A reader named Lucy wrote me last week asking a question that reads in part:
Last Thursday, I was pushed off the road by a truck and slightely twisted my left ankle. I ran 2 more miles following this incident and did 10 on Sunday, without problems. Yesterday I had to run 6, but just couldn’t deal with the pain on my ankle, calf and shin. It only hurts when I run though. I can walk, bike, or water-run with no pain. Here is my question: until I can run again, hopefully in 10 days or so, can I simulate a long run by doing time on the elliptical, or bike for 4 consecutive hours?
Although Lucy’s particular injury is unique, this situation comes up every season. Lucy explained in her question that she is about six weeks away from her next marathon and she’s looking for help in deciding what to do in the mean-time. I would frame this problem like this: when a runner injures herself just before a marathon for which she’s been training, what should be her strategy in the closing weeks before the race?
There are three areas that I would look at in answering this question for a particular runner: 1) how bad is the injury, 2) how many weeks are there until the race, and 3) how fit is the runner?
How bad is the injury?
The first factor to look at is the severity of the injury. If the runner is only injured to a minor extent and can rehab the injury in a 1-2 weeks, then chances are that their marathon plans are not going to be badly disrupted. Often when runners hit their peak mileage, overuse injuries like shin splints and IT Band issues pop up. In many of these cases, taking a week or two to let the injury heal will put the injury behind the runner and then they can continue on with their training or — if this is really close to the race — just extend their taper by a couple of weeks. In these cases, the runner may want to consider backing off their pace goal somewhat, but they should still be able to compete in their target race.
If the injury is more severe and takes more than a couple of weeks to heal, then the runner is most likely going to have to change their marathon plans. What I’ve often done with runners injured within a few weeks of a race is to have them pick an alternate race 2-3 months from their current race date; take the time to let the injury heal; perform a few short weeks of training (3-5 weeks); and then start their taper toward the new race date. The key to making this work is that the injury really needs to be healed and then the 3-5 week training period that follows is usually enough to bring back their fitness to pre-injury levels.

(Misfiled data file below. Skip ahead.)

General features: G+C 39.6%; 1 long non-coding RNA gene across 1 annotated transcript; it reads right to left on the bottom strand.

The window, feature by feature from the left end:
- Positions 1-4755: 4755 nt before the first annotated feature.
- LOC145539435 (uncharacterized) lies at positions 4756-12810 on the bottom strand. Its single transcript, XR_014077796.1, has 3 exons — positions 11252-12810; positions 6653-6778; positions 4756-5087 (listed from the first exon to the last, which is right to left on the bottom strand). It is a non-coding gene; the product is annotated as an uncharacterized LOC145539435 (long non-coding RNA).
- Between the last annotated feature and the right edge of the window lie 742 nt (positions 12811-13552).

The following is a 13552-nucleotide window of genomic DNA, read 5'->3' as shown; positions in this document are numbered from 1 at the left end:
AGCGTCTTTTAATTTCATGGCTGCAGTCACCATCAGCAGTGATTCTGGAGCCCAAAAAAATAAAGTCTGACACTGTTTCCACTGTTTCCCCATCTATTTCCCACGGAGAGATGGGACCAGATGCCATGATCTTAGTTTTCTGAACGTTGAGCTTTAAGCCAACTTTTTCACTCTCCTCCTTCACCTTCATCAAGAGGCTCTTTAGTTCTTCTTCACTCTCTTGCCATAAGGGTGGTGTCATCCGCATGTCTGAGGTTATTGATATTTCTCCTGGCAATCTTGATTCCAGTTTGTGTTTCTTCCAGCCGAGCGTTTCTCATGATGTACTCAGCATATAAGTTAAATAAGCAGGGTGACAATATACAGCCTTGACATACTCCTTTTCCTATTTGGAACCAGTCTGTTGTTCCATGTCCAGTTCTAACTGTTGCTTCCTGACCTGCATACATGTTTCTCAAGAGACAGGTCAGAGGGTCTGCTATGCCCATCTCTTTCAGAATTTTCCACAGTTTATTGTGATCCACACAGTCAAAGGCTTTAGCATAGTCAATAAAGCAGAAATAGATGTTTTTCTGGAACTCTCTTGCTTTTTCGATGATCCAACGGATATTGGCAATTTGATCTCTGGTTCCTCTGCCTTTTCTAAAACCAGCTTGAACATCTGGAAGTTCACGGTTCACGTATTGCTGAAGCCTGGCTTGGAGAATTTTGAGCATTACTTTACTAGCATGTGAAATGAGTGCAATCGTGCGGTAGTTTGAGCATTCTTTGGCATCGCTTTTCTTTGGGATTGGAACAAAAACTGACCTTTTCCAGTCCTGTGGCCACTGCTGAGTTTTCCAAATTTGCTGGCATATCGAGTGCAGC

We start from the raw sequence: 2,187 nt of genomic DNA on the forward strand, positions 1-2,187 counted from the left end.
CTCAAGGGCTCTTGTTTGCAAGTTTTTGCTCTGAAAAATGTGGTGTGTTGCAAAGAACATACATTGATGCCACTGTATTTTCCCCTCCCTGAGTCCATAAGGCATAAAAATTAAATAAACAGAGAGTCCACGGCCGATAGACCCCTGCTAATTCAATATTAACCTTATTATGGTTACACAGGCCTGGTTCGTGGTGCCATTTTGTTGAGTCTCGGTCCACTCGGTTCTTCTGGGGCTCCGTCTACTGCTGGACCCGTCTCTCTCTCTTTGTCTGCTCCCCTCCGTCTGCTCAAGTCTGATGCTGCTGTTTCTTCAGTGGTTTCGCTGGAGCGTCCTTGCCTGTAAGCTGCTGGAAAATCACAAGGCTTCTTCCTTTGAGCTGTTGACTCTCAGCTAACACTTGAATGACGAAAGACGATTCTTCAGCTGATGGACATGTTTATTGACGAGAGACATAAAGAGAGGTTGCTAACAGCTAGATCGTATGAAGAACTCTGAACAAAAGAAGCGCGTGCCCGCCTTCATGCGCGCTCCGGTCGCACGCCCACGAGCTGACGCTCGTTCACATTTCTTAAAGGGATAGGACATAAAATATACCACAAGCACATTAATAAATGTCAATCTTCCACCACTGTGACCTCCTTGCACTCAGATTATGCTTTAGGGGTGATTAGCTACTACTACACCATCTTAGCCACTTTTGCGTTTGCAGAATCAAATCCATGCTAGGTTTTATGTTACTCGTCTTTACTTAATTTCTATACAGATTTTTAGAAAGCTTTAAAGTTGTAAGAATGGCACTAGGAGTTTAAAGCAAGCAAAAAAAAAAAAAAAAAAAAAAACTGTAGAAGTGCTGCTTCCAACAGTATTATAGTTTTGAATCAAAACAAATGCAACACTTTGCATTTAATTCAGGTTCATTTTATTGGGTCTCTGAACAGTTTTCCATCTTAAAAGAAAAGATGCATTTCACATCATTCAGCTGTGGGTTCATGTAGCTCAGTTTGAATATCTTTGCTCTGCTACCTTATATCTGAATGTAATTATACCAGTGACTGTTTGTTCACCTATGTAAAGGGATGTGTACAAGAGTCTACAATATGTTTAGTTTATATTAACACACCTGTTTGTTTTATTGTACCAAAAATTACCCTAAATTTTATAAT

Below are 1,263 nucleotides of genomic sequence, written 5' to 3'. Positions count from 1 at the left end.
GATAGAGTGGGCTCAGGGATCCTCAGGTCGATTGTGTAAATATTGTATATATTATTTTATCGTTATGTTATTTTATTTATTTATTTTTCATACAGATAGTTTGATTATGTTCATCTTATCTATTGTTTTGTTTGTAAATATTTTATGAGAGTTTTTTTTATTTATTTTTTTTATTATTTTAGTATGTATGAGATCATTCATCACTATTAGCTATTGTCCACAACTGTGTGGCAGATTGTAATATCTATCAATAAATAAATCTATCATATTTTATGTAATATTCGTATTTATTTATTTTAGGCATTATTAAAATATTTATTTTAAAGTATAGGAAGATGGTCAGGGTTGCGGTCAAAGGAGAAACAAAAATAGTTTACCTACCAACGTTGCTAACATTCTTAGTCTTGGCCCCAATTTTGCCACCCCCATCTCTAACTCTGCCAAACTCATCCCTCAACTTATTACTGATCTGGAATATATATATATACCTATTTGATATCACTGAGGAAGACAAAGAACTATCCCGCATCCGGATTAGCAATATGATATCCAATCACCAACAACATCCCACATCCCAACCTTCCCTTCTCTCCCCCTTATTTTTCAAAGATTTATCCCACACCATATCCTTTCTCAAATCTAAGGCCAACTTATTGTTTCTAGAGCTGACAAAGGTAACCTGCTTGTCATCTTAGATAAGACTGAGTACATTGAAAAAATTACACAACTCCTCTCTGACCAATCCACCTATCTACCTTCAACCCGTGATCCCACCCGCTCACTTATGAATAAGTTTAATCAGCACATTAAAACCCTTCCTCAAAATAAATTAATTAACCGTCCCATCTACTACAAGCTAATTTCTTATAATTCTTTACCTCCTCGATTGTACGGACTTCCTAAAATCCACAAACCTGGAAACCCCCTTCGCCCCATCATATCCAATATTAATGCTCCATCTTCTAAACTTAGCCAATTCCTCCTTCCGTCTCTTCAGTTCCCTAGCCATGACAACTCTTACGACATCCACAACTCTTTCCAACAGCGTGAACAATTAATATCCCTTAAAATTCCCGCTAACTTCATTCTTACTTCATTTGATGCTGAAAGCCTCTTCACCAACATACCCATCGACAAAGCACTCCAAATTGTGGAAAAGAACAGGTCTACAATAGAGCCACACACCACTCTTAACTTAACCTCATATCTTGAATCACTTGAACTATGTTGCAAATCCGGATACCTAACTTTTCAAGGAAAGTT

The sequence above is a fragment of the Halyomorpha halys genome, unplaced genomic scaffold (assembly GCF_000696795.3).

If the injury is severe enough that the runner needs more than six weeks to get back on track, then they will most likely have to pick a new race 4-6 months out and restart their training after they rehab the injury. There might be cases in which a runner might consider walking or run/walking their marathon, but attempting a marathon with any kind of serious injury could lead to a much more serious problem and could potentially be career ending — so why risk it?
How many weeks are there until the race?
The next critical factor is how much time the runner has until race day. As you’ve seen in the discussion above, the amount of time needed to rehabilitate the injury will drive how quickly the runner is going to be fit to race. But with seasons that can stretch on for six months, the timing of the injury is a complicated one.
Let me give you an example: if an injury occurs on the last long run of the season, with say three weeks to go before the race, then the best course might be to simply consider that time a taper and then attempt the race on those two-to-three weeks rest. I’ve used this method with fit runners in the past who have suffered an injury just as taper is beginning and they’ve had to lay off running until race day. Although this is often a mentally challenging thing to do, in almost every case the runners have finished their marathons.
More difficult timing comes when an injury happens in the window of about 5-8 weeks before the race. In this time period, the runner will be hitting their highest mileage and laying off running during this period means they miss many of the critical long runs leading into the race. Once the runner gets within the final three weeks of the race, then it will be too late to get the long runs in and have time to recover from them before the race. So getting injured in this period is often one of the worst times to do so — it often means postponing the race or greatly changing their race strategy.